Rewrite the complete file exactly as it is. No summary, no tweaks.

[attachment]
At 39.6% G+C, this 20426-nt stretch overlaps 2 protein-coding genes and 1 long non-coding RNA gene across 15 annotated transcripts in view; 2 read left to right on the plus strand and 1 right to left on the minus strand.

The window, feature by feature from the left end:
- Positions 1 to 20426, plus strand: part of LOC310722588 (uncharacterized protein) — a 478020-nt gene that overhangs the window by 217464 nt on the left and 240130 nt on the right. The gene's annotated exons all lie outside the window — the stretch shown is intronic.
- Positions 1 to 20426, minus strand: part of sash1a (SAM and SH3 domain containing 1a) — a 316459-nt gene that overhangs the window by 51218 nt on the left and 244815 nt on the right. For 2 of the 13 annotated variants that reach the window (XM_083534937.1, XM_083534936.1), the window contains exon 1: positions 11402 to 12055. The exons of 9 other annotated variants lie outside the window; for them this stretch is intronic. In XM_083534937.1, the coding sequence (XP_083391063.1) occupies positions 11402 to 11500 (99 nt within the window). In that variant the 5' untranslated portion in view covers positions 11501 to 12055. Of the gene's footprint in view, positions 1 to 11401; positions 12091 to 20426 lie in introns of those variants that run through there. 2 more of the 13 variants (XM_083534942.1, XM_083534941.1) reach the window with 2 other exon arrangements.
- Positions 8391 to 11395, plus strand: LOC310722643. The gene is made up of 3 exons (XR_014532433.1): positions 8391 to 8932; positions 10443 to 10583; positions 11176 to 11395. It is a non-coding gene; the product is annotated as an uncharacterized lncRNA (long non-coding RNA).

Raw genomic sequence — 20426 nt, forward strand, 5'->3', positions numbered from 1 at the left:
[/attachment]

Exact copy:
At 39.6% G+C, this 20426-nt stretch overlaps 2 protein-coding genes and 1 long non-coding RNA gene across 15 annotated transcripts in view; 2 read left to right on the plus strand and 1 right to left on the minus strand.

The window, feature by feature from the left end:
- Positions 1 to 20426, plus strand: part of LOC310722588 (uncharacterized protein) — a 478020-nt gene that overhangs the window by 217464 nt on the left and 240130 nt on the right. The gene's annotated exons all lie outside the window — the stretch shown is intronic.
- Positions 1 to 20426, minus strand: part of sash1a (SAM and SH3 domain containing 1a) — a 316459-nt gene that overhangs the window by 51218 nt on the left and 244815 nt on the right. For 2 of the 13 annotated variants that reach the window (XM_083534937.1, XM_083534936.1), the window contains exon 1: positions 11402 to 12055. The exons of 9 other annotated variants lie outside the window; for them this stretch is intronic. In XM_083534937.1, the coding sequence (XP_083391063.1) occupies positions 11402 to 11500 (99 nt within the window). In that variant the 5' untranslated portion in view covers positions 11501 to 12055. Of the gene's footprint in view, positions 1 to 11401; positions 12091 to 20426 lie in introns of those variants that run through there. 2 more of the 13 variants (XM_083534942.1, XM_083534941.1) reach the window with 2 other exon arrangements.
- Positions 8391 to 11395, plus strand: LOC310722643. The gene is made up of 3 exons (XR_014532433.1): positions 8391 to 8932; positions 10443 to 10583; positions 11176 to 11395. It is a non-coding gene; the product is annotated as an uncharacterized lncRNA (long non-coding RNA).

Raw genomic sequence — 20426 nt, forward strand, 5'->3', positions numbered from 1 at the left: